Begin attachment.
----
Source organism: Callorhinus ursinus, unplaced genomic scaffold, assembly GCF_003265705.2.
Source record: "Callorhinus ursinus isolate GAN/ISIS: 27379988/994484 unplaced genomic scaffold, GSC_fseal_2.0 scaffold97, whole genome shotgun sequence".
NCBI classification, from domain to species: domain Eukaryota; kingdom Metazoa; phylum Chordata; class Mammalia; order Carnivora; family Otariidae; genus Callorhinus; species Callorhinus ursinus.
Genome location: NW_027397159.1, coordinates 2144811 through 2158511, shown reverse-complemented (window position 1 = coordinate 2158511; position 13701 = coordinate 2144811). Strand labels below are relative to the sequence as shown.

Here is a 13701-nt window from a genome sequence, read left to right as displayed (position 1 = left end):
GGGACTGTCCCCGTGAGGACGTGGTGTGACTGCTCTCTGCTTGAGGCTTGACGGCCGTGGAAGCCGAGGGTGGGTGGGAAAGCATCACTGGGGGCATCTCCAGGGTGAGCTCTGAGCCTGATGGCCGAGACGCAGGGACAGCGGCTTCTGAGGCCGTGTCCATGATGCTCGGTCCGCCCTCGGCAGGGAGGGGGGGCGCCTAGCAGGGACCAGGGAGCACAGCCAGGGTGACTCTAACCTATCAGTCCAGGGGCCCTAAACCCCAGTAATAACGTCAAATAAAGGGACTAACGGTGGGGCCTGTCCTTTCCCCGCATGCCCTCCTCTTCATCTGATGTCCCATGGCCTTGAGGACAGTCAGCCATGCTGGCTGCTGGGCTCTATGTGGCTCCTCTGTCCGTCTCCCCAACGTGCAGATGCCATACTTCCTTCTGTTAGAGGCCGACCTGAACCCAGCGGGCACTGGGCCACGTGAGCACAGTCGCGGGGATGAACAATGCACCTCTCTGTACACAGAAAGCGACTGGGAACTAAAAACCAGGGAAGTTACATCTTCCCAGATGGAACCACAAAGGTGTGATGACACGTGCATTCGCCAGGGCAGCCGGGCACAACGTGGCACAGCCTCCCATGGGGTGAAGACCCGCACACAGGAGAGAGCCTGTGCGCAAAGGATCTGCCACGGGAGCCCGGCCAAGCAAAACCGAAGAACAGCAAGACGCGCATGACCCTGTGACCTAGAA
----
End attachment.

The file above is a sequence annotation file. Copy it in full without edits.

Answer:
Source organism: Callorhinus ursinus, unplaced genomic scaffold, assembly GCF_003265705.2.
Source record: "Callorhinus ursinus isolate GAN/ISIS: 27379988/994484 unplaced genomic scaffold, GSC_fseal_2.0 scaffold97, whole genome shotgun sequence".
NCBI classification, from domain to species: domain Eukaryota; kingdom Metazoa; phylum Chordata; class Mammalia; order Carnivora; family Otariidae; genus Callorhinus; species Callorhinus ursinus.
Genome location: NW_027397159.1, coordinates 2144811 through 2158511, shown reverse-complemented (window position 1 = coordinate 2158511; position 13701 = coordinate 2144811). Strand labels below are relative to the sequence as shown.

Here is a 13701-nt window from a genome sequence, read left to right as displayed (position 1 = left end):
GGGACTGTCCCCGTGAGGACGTGGTGTGACTGCTCTCTGCTTGAGGCTTGACGGCCGTGGAAGCCGAGGGTGGGTGGGAAAGCATCACTGGGGGCATCTCCAGGGTGAGCTCTGAGCCTGATGGCCGAGACGCAGGGACAGCGGCTTCTGAGGCCGTGTCCATGATGCTCGGTCCGCCCTCGGCAGGGAGGGGGGGCGCCTAGCAGGGACCAGGGAGCACAGCCAGGGTGACTCTAACCTATCAGTCCAGGGGCCCTAAACCCCAGTAATAACGTCAAATAAAGGGACTAACGGTGGGGCCTGTCCTTTCCCCGCATGCCCTCCTCTTCATCTGATGTCCCATGGCCTTGAGGACAGTCAGCCATGCTGGCTGCTGGGCTCTATGTGGCTCCTCTGTCCGTCTCCCCAACGTGCAGATGCCATACTTCCTTCTGTTAGAGGCCGACCTGAACCCAGCGGGCACTGGGCCACGTGAGCACAGTCGCGGGGATGAACAATGCACCTCTCTGTACACAGAAAGCGACTGGGAACTAAAAACCAGGGAAGTTACATCTTCCCAGATGGAACCACAAAGGTGTGATGACACGTGCATTCGCCAGGGCAGCCGGGCACAACGTGGCACAGCCTCCCATGGGGTGAAGACCCGCACACAGGAGAGAGCCTGTGCGCAAAGGATCTGCCACGGGAGCCCGGCCAAGCAAAACCGAAGAACAGCAAGACGCGCATGACCCTGTGACCTAGAA